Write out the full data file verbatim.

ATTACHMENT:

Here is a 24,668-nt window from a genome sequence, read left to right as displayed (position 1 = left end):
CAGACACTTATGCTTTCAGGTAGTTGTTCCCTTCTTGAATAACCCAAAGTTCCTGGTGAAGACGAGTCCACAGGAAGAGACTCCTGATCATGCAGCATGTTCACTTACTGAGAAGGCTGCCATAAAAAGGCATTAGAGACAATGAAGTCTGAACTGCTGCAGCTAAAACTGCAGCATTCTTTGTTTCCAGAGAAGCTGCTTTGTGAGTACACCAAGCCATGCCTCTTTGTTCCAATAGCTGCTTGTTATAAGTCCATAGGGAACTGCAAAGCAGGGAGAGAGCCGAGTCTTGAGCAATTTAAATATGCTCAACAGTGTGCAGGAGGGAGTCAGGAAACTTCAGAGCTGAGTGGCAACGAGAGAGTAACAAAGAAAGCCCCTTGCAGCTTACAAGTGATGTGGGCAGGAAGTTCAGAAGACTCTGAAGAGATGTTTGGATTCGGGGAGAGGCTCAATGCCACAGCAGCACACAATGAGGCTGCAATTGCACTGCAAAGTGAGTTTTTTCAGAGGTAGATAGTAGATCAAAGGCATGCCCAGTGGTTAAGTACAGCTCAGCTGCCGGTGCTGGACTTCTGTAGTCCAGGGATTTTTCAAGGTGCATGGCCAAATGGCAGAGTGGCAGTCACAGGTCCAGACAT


Here is a 24,668-nt window from a genome sequence, read left to right as displayed (position 1 = left end):
CAGACACTTATGCTTTCAGGTAGTTGTTCCCTTCTTGAATAACCCAAAGTTCCTGGTGAAGACGAGTCCACAGGAAGAGACTCCTGATCATGCAGCATGTTCACTTACTGAGAAGGCTGCCATAAAAAGGCATTAGAGACAATGAAGTCTGAACTGCTGCAGCTAAAACTGCAGCATTCTTTGTTTCCAGAGAAGCTGCTTTGTGAGTACACCAAGCCATGCCTCTTTGTTCCAATAGCTGCTTGTTATAAGTCCATAGGGAACTGCAAAGCAGGGAGAGAGCCGAGTCTTGAGCAATTTAAATATGCTCAACAGTGTGCAGGAGGGAGTCAGGAAACTTCAGAGCTGAGTGGCAACGAGAGAGTAACAAAGAAAGCCCCTTGCAGCTTACAAGTGATGTGGGCAGGAAGTTCAGAAGACTCTGAAGAGATGTTTGGATTCGGGGAGAGGCTCAATGCCACAGCAGCACACAATGAGGCTGCAATTGCACTGCAAAGTGAGTTTTTTCAGAGGTAGATAGTAGATCAAAGGCATGCCCAGTGGTTAAGTACAGCTCAGCTGCCGGTGCTGGACTTCTGTAGTCCAGGGATTTTTCAAGGTGCATGGCCAAATGGCAGAGTGGCAGTCACAGGTCCAGACAT